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To assess whether a self-reported β-lactam allergy is associated with an increased risk of surgical site infection (SSI) across a broad range of procedures and to determine whether this association is mediated by the receipt of an alternate antibiotic to cefazolin.
Retrospective cohort study.
Surgical procedures sampled by an institutional National Surgical Quality Improvement Program database over an 18-month period (January 2017 to June 2018) from 7 surgical specialties.
Tertiary-care academic hospital.
Of the 3,589 surgical procedures included in the study, 369 (10.3%) were performed in patients with a reported β-lactam allergy. Those with a reported β-lactam allergy were significantly less likely to receive cefazolin (38.8% vs 95.5%) or metronidazole (20.3% vs 26.1%) and were more likely to receive clindamycin (52.0% vs 0.2%), gentamicin (3.5% vs 0%), or vancomycin (2.2% vs 0.1%) than those without allergy. An SSI occurred in 154 of 3,220 procedures (4.8%) in patients without reported allergy and 27 of 369 (7.3%) with reported allergy. In the multivariable regression model, a reported β-lactam allergy was associated with a statistically significant increase in SSI risk (adjusted odds ratio [aOR], 1.61; 95% confidence interval [CI], 1.04–2.51; P = .03). This effect was completely mediated by receipt of an alternate antibiotic to cefazolin (indirect effect aOR, 1.68; 95% CI, 1.17–2.34; P = .005).
Self-reported β-lactam allergy was associated with an increased SSI risk mediated through receipt of alternate antibiotic prophylaxis. Safely increasing use of cefazolin prophylaxis in patients with reported β-lactam allergy can potentially lower the risk of SSIs.
We aimed to rigorously evaluate the impact of prospective audit and feedback on broad-spectrum antimicrobial use among critical care patients.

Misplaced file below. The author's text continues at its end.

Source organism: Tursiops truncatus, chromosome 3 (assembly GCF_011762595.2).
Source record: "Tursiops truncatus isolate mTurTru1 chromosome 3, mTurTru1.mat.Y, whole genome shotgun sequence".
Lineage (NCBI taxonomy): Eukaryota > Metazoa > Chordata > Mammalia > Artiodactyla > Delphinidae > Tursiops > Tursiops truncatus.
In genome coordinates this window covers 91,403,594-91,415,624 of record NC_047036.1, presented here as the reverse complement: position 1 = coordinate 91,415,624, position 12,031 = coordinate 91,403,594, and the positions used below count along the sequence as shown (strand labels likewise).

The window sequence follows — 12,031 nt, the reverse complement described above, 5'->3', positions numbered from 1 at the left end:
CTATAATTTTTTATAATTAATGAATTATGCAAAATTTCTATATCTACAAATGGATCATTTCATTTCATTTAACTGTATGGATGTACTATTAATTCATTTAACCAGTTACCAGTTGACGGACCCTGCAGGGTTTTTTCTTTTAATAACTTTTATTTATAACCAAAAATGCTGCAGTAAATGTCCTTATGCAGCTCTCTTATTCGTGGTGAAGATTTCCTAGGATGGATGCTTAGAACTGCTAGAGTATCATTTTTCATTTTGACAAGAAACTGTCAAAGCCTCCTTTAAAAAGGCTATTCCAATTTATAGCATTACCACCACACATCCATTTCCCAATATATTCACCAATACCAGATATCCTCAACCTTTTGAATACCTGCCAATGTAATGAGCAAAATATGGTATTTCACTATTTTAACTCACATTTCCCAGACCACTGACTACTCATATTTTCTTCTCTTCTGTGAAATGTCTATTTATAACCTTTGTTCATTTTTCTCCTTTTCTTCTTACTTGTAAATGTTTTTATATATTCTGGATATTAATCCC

Prospective, controlled interrupted time series.
Single tertiary care center with 3 intensive care units.
Patients and Interventions.
A formal review of all critical care patients on their third or tenth day of broad-spectrum antibiotic therapy was conducted, and suggestions for antimicrobial optimization were communicated to the critical care team.
The primary outcome was broad-spectrum antibiotic use (days of therapy per 1000 patient-days; secondary outcomes included overall antibiotic use, gram-negative bacterial susceptibility, nosocomial Clostridium difficile infections, length of stay, and mortality.
The mean monthly broad-spectrum antibiotic use decreased from 644 days of therapy per 1,000 patient-days in the preintervention period to 503 days of therapy per 1,000 patient-days in the postintervention period (P < .0001); time series modeling confirmed an immediate decrease (± standard error) of 119 ± 37.9 days of therapy per 1,000 patient-days (P = .0054). In contrast, no changes were identified in the use of broad-spectrum antibiotics in the control group (nonintervention medical and surgical wards) or in the use of control medications in critical care (stress ulcer prophylaxis). The incidence of nosocomial C. difficile infections decreased from 11 to 6 cases in the study intensive care units, whereas the incidence increased from 87 to 116 cases in the control wards (P = .04). Overall gram-negative susceptibility to meropenem increased in the critical care units. Intensive care unit length of stay and mortality did not change.
Institution of a formal prospective audit and feedback program appears to be a safe and effective means to improve broad-spectrum antimicrobial use in critical care.
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